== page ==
By the mid-twentieth century, the urban-industrial had given birth, in turn, to the metropolitan-technological frontier which is characterized by the radical reordering of an industrial society through rapidly changing technologies and settlement patterns that encourages the diffusion of an urbanized population within large metropolitan regions. These radically new technologies, ranging from atomic energy and automation to synthetics and cybernetics and the accompanying suburbanization of the population influenced further changes in the nation's social and economic forms in accord with their new demands. At the same time, metropolitan expansion offered a new kind of land base for a transformed industrial society. Like the first two frontier stages, the metropolitan-technological frontier has also moved from east to west since the 1920s, taking on a clear identity of its own at the outset of the tenth generation. After World War II, in the eleventh generation, it became clearly and exclusively the dominant frontier, setting the framework for and pace of development across the country.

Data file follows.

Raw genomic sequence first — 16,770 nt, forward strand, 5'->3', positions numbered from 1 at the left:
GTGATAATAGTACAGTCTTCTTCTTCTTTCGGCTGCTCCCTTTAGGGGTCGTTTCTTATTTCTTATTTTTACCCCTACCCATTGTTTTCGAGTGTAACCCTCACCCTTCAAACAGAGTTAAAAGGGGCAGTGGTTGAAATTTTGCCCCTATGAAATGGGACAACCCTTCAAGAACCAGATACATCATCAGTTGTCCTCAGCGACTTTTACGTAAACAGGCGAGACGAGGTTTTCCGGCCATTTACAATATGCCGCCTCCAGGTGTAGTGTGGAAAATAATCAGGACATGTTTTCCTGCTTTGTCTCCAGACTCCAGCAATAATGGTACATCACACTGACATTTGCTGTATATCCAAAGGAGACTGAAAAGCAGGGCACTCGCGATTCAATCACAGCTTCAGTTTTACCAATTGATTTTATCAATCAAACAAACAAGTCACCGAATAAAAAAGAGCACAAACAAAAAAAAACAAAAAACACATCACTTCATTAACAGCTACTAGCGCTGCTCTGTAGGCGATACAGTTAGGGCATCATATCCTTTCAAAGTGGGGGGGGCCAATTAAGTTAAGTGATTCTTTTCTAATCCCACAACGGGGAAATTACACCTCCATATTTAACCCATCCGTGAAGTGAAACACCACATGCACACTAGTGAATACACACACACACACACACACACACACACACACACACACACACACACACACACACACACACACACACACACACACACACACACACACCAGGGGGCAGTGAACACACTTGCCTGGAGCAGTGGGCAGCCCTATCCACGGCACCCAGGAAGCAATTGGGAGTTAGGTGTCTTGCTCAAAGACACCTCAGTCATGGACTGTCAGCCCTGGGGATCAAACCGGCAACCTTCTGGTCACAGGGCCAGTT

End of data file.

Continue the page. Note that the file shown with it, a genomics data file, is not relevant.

The metropolitan frontier reached its peak in the mid-1960s and by the mid-1970s, most of its impetus had been spent. It continues to be a force in selected areas of current metropolitanization. The late 1960s and 1970s were notable for the dominance of the backlash from that frontier -- in the form of political radicalism challenging the frontier assumptions and policies of the 1950s, ecological challenges to frontier-generated environmental pollution, and a new school of no-growth economics that attacked the growth premises of a frontier society -- all stimulated by new problems of resource management brought on by the energy crisis. Pundits were saying that, after centuries, the frontier was over.